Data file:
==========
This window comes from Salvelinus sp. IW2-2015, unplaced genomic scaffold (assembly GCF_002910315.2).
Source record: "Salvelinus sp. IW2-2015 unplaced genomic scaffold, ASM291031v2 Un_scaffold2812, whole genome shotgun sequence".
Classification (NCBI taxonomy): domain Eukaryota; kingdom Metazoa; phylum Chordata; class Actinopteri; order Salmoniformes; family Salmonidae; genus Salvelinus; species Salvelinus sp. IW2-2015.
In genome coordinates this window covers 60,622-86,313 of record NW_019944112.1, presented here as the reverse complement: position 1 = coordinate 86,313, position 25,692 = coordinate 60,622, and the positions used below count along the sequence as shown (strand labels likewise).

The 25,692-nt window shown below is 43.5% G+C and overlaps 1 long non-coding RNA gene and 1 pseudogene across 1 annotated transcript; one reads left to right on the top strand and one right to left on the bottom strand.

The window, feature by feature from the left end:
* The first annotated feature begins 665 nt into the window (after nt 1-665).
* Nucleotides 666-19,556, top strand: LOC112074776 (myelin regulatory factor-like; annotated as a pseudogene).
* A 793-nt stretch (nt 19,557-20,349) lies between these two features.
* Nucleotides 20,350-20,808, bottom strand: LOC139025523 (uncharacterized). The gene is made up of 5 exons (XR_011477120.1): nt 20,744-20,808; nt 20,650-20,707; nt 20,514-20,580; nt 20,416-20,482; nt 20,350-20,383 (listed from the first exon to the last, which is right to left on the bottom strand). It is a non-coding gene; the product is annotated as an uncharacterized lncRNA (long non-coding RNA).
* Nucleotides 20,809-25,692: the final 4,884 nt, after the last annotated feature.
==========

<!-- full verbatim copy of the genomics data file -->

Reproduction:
This window comes from Salvelinus sp. IW2-2015, unplaced genomic scaffold (assembly GCF_002910315.2).
Source record: "Salvelinus sp. IW2-2015 unplaced genomic scaffold, ASM291031v2 Un_scaffold2812, whole genome shotgun sequence".
Classification (NCBI taxonomy): domain Eukaryota; kingdom Metazoa; phylum Chordata; class Actinopteri; order Salmoniformes; family Salmonidae; genus Salvelinus; species Salvelinus sp. IW2-2015.
In genome coordinates this window covers 60,622-86,313 of record NW_019944112.1, presented here as the reverse complement: position 1 = coordinate 86,313, position 25,692 = coordinate 60,622, and the positions used below count along the sequence as shown (strand labels likewise).

The 25,692-nt window shown below is 43.5% G+C and overlaps 1 long non-coding RNA gene and 1 pseudogene across 1 annotated transcript; one reads left to right on the top strand and one right to left on the bottom strand.

The window, feature by feature from the left end:
* The first annotated feature begins 665 nt into the window (after nt 1-665).
* Nucleotides 666-19,556, top strand: LOC112074776 (myelin regulatory factor-like; annotated as a pseudogene).
* A 793-nt stretch (nt 19,557-20,349) lies between these two features.
* Nucleotides 20,350-20,808, bottom strand: LOC139025523 (uncharacterized). The gene is made up of 5 exons (XR_011477120.1): nt 20,744-20,808; nt 20,650-20,707; nt 20,514-20,580; nt 20,416-20,482; nt 20,350-20,383 (listed from the first exon to the last, which is right to left on the bottom strand). It is a non-coding gene; the product is annotated as an uncharacterized lncRNA (long non-coding RNA).
* Nucleotides 20,809-25,692: the final 4,884 nt, after the last annotated feature.